Electricity generation from coal has plummeted from favor in the last few years. A majority of Americans now favor stricter regulations on coal plants, even if it means higher energy prices. In Europe public opinion has tilted away from coal even more sharply: a recent survey showed that 80% of Germans want to end coal-fired generation altogether. The anti-coal movement has also gained steam, so to speak, in some unlikely places.
That doesn’t mean King Coal will be dethroned any time soon. In confirmation hearings before the Senate, Gina McCarthy, President Obama’s nomination for the director of the U.S. Environmental Protection Agency, struck a conciliatory tone when asked about the future of the U.S. coal industry.
“Coal has been and will continue to be a significant source of energy in the United States, and I take my job seriously when developing those standards to provide flexibility in the rules,” McCarthy told lawmakers. “Flexibility,” in this context, means “exceptions to the forthcoming rules on carbon emissions from power plants.”
German environmental minister Peter Altmaier was more blunt last year, speaking of the black fuel’s future on the continent: Coal-fired plants will be needed “for decades to come” to ensure reliable supplies of power.
In fact, coal consumption is rising, both in the United States and in Europe, to say nothing of China. The U.S. Energy Information Administration (EIA) projects power generation from coal to increase by nearly 8% in 2013, bringing coal’s portion of total U.S. generation back to 40%, from 37.4% in 2012. The cause, according to the EIA: “the increasing cost of natural gas relative to coal.”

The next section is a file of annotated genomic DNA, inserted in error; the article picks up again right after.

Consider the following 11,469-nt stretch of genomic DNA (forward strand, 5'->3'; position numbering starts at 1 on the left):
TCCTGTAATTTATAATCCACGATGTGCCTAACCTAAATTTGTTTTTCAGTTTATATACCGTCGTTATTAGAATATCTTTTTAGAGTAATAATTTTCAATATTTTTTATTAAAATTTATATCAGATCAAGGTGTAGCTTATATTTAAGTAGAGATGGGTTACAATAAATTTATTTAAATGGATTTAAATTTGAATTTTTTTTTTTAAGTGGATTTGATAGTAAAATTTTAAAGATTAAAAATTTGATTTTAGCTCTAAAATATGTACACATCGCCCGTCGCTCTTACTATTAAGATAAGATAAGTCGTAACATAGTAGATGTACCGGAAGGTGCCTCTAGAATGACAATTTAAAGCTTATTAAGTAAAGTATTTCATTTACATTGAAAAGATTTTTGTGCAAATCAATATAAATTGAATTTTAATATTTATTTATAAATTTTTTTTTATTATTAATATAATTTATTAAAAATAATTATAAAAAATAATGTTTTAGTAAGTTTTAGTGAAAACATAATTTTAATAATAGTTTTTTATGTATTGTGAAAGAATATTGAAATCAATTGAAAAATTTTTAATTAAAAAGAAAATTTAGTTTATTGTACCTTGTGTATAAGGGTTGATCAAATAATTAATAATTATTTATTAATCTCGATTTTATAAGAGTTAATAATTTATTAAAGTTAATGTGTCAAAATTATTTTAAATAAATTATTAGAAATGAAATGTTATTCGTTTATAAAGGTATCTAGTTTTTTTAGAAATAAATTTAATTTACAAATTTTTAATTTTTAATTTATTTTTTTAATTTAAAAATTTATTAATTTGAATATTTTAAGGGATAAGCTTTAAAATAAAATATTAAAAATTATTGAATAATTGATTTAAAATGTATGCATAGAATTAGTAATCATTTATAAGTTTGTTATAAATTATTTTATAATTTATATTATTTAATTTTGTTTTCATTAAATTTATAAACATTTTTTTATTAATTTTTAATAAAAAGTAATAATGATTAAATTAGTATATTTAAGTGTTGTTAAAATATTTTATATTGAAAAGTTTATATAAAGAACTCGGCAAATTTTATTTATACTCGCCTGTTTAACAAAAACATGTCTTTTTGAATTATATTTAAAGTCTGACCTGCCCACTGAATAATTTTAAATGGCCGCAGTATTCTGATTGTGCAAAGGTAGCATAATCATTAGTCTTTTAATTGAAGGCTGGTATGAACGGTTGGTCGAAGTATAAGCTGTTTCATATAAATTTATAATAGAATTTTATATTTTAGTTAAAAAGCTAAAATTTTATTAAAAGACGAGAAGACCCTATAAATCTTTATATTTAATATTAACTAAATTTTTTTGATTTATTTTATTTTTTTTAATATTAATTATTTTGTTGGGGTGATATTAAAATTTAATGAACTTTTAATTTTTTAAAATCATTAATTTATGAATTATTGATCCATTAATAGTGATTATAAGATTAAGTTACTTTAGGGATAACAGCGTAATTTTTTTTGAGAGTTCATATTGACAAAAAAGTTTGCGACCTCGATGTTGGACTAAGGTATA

(Source: Energy Information Administration)
High prices for natural gas are also driving a coal resurgence in Europe; carbon emissions in Germany, for example, increased by 2% in 2012, according to a feature in Nature, largely as a result of increased power generation from cheap coal.
Developments in Germany reflect the larger paradox facing nations attempting to move toward clean energy production: under the Energiewende, Germany’s national program to shift 35% of its power generation to clean sources by 2020, the country is investing €1.5 billion in renewable energy per year. However, economic forces continue to push power production to fossil fuels. Generation from solar photovoltaic installations actually decreased by 500 GWh in 2012, and Germany is currently building some 11 GW of coal-fired capacity (though a substantial portion of that will be so-called “clean coal,” replacing older plants with more efficient, lower-emissions technology). Germany’s decision to shut down its nuclear power plants after the Fukushima nuclear accident is driving the country to coal for baseload power.
“One of Europe’s biggest energy providers, E.ON based in Düsseldorf, announced in January that it plans to close several gas-fired power stations across Europe that were operating at a loss,” Nature reported, “even though they are far less polluting than coal-fired plants.”
Eventually, coal will be phased out. However, everyone anticipating a rapid changeover from the fuel that powered the Industrial Revolution has a long wait ahead.
Tags: Climate Change, Coal, Natural Gas, Policy & Regulation, Power Generation, Renewable Energy, Smart Energy Practice
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